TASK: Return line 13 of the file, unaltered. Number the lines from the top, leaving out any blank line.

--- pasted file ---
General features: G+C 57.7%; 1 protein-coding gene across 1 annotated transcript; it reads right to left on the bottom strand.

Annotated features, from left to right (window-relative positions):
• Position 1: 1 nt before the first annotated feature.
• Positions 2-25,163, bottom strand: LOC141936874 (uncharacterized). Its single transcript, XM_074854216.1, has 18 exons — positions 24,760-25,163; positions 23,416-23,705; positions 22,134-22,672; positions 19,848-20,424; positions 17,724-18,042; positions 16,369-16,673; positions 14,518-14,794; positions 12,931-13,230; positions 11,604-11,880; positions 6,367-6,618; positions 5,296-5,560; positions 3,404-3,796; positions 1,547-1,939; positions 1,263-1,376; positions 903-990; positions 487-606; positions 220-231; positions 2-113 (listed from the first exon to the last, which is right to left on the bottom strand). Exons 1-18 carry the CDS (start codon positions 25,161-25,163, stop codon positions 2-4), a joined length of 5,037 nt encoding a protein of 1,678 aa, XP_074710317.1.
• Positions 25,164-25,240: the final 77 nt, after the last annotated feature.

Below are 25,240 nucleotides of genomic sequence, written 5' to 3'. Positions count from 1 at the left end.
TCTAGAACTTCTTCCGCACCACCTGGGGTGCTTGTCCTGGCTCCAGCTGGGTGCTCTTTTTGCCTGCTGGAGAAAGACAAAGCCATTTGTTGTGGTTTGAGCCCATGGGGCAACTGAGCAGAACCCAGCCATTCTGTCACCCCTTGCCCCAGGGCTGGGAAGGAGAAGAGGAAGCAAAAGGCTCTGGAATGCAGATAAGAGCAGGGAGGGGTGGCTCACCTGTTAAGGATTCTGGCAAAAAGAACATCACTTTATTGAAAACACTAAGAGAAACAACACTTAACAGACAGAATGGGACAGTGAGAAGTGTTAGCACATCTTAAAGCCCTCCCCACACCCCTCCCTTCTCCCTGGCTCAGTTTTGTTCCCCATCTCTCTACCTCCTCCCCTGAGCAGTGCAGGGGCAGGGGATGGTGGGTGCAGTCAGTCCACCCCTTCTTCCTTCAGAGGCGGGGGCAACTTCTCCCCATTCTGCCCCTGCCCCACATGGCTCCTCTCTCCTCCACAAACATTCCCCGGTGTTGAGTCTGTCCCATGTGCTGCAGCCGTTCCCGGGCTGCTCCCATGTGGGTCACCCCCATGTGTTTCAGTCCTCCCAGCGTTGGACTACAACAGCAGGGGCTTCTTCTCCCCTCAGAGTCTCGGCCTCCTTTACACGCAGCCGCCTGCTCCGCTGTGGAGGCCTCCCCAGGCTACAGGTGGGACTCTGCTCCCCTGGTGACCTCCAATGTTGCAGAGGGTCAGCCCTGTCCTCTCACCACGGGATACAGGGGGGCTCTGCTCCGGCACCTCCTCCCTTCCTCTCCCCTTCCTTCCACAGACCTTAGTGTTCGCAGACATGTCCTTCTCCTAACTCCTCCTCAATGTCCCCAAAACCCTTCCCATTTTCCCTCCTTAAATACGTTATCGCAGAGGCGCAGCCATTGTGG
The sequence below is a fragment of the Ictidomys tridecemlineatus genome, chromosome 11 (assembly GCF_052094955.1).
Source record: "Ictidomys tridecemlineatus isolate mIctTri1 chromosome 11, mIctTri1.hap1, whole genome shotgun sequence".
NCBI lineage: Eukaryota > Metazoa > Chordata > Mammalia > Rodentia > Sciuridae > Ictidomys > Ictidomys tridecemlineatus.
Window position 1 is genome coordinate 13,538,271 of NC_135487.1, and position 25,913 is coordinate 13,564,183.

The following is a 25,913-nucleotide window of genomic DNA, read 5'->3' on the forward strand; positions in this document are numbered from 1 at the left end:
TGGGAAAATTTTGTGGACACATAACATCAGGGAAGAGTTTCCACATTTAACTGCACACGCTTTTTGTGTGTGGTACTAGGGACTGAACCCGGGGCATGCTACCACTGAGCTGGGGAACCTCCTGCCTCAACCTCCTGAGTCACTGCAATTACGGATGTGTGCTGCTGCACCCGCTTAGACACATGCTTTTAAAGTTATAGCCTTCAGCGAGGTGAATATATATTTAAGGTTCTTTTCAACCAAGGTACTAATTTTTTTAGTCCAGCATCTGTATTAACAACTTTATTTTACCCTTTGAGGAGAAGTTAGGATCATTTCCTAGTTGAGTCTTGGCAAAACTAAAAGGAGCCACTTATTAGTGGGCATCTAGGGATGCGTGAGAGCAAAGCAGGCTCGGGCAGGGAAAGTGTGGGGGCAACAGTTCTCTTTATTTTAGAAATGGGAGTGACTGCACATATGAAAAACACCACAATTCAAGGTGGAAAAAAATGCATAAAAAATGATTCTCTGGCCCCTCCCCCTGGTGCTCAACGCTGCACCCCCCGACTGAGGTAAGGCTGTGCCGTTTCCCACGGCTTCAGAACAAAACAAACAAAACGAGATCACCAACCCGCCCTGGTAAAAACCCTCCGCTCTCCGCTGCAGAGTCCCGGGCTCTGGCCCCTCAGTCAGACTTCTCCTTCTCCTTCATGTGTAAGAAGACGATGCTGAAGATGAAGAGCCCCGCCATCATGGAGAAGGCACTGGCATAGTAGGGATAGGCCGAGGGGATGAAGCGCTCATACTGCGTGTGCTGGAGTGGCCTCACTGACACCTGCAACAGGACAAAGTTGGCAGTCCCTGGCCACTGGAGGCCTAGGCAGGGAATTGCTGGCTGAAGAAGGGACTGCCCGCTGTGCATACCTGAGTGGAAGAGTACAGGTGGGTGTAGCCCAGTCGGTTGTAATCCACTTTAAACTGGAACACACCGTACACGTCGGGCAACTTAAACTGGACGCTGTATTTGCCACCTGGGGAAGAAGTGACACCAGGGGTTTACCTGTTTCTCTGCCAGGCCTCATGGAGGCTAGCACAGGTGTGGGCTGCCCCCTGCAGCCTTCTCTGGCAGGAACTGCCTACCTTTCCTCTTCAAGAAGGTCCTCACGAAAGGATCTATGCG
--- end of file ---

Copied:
TGGGAAAATTTTGTGGACACATAACATCAGGGAAGAGTTTCCACATTTAACTGCACACGCTTTTTGTGTGTGGTACTAGGGACTGAACCCGGGGCATGCTACCACTGAGCTGGGGAACCTCCTGCCTCAACCTCCTGAGTCACTGCAATTACGGATGTGTGCTGCTGCACCCGCTTAGACACATGCTTTTAAAGTTATAGCCTTCAGCGAGGTGAATATATATTTAAGGTTCTTTTCAACCAAGGTACTAATTTTTTTAGTCCAGCATCTGTATTAACAACTTTATTTTACCCTTTGAGGAGAAGTTAGGATCATTTCCTAGTTGAGTCTTGGCAAAACTAAAAGGAGCCACTTATTAGTGGGCATCTAGGGATGCGTGAGAGCAAAGCAGGCTCGGGCAGGGAAAGTGTGGGGGCAACAGTTCTCTTTATTTTAGAAATGGGAGTGACTGCACATATGAAAAACACCACAATTCAAGGTGGAAAAAAATGCATAAAAAATGATTCTCTGGCCCCTCCCCCTGGTGCTCAACGCTGCACCCCCCGACTGAGGTAAGGCTGTGCCGTTTCCCACGGCTTCAGAACAAAACAAACAAAACGAGATCACCAACCCGCCCTGGTAAAAACCCTCCGCTCTCCGCTGCAGAGTCCCGGGCTCTGGCCCCTCAGTCAGACTTCTCCTTCTCCTTCATGTGTAAGAAGACGATGCTGAAGATGAAGAGCCCCGCCATCATGGAGAAGGCACTGGCATAGTAGGGATAGGCCGAGGGGATGAAGCGCTCATACTGCGTGTGCTGGAGTGGCCTCACTGACACCTGCAACAGGACAAAGTTGGCAGTCCCTGGCCACTGGAGGCCTAGGCAGGGAATTGCTGGCTGAAGAAGGGACTGCCCGCTGTGCATACCTGAGTGGAAGAGTACAGGTGGGTGTAGCCCAGTCGGTTGTAATCCACTTTAAACTGGAACACACCGTACACGTCGGGCAACTTAAACTGGACGCTGTATTTGCCACCTGGGGAAGAAGTGACACCAGGGGTTTACCTGTTTCTCTGCCAGGCCTCATGGAGGCTAGCACAGGTGTGGGCTGCCCCCTGCAGCCTTCTCTGGCAGGAACTGCCTACCTTTCCTCTTCAAGAAGGTCCTCACGAAAGGATCTATGCG